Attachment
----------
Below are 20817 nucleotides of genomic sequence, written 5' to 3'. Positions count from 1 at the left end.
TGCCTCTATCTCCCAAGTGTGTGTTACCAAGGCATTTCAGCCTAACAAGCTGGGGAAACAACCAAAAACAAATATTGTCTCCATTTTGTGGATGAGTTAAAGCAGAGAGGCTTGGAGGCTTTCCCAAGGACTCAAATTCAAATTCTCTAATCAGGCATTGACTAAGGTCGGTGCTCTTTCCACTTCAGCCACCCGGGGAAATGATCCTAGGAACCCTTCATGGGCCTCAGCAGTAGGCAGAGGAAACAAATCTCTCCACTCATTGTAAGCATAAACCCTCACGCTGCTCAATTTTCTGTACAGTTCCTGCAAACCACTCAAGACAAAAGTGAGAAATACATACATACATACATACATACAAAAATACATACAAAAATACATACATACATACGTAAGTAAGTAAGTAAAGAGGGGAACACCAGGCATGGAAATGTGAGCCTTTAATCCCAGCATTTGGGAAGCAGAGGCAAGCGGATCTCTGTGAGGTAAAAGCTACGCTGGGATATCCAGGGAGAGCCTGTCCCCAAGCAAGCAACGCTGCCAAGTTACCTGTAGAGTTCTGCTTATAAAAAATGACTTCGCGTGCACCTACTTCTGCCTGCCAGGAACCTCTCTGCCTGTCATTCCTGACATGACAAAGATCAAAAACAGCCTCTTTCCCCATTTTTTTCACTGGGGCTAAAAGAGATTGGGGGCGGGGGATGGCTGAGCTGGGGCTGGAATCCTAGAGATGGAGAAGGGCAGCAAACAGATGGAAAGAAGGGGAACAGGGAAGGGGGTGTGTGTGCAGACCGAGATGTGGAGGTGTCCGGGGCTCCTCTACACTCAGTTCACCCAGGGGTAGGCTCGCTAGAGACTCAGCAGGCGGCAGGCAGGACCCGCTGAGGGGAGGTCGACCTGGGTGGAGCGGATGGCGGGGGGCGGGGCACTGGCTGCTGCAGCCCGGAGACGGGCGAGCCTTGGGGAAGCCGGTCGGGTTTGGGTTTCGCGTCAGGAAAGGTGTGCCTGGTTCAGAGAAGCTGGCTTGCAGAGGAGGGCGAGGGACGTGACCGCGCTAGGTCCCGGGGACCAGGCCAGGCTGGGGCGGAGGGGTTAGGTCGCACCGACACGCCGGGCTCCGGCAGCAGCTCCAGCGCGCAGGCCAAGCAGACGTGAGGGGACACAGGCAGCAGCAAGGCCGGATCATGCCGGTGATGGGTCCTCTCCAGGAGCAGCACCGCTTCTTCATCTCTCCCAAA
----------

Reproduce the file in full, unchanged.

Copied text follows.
Below are 20817 nucleotides of genomic sequence, written 5' to 3'. Positions count from 1 at the left end.
TGCCTCTATCTCCCAAGTGTGTGTTACCAAGGCATTTCAGCCTAACAAGCTGGGGAAACAACCAAAAACAAATATTGTCTCCATTTTGTGGATGAGTTAAAGCAGAGAGGCTTGGAGGCTTTCCCAAGGACTCAAATTCAAATTCTCTAATCAGGCATTGACTAAGGTCGGTGCTCTTTCCACTTCAGCCACCCGGGGAAATGATCCTAGGAACCCTTCATGGGCCTCAGCAGTAGGCAGAGGAAACAAATCTCTCCACTCATTGTAAGCATAAACCCTCACGCTGCTCAATTTTCTGTACAGTTCCTGCAAACCACTCAAGACAAAAGTGAGAAATACATACATACATACATACATACAAAAATACATACAAAAATACATACATACATACGTAAGTAAGTAAGTAAAGAGGGGAACACCAGGCATGGAAATGTGAGCCTTTAATCCCAGCATTTGGGAAGCAGAGGCAAGCGGATCTCTGTGAGGTAAAAGCTACGCTGGGATATCCAGGGAGAGCCTGTCCCCAAGCAAGCAACGCTGCCAAGTTACCTGTAGAGTTCTGCTTATAAAAAATGACTTCGCGTGCACCTACTTCTGCCTGCCAGGAACCTCTCTGCCTGTCATTCCTGACATGACAAAGATCAAAAACAGCCTCTTTCCCCATTTTTTTCACTGGGGCTAAAAGAGATTGGGGGCGGGGGATGGCTGAGCTGGGGCTGGAATCCTAGAGATGGAGAAGGGCAGCAAACAGATGGAAAGAAGGGGAACAGGGAAGGGGGTGTGTGTGCAGACCGAGATGTGGAGGTGTCCGGGGCTCCTCTACACTCAGTTCACCCAGGGGTAGGCTCGCTAGAGACTCAGCAGGCGGCAGGCAGGACCCGCTGAGGGGAGGTCGACCTGGGTGGAGCGGATGGCGGGGGGCGGGGCACTGGCTGCTGCAGCCCGGAGACGGGCGAGCCTTGGGGAAGCCGGTCGGGTTTGGGTTTCGCGTCAGGAAAGGTGTGCCTGGTTCAGAGAAGCTGGCTTGCAGAGGAGGGCGAGGGACGTGACCGCGCTAGGTCCCGGGGACCAGGCCAGGCTGGGGCGGAGGGGTTAGGTCGCACCGACACGCCGGGCTCCGGCAGCAGCTCCAGCGCGCAGGCCAAGCAGACGTGAGGGGACACAGGCAGCAGCAAGGCCGGATCATGCCGGTGATGGGTCCTCTCCAGGAGCAGCACCGCTTCTTCATCTCTCCCAAA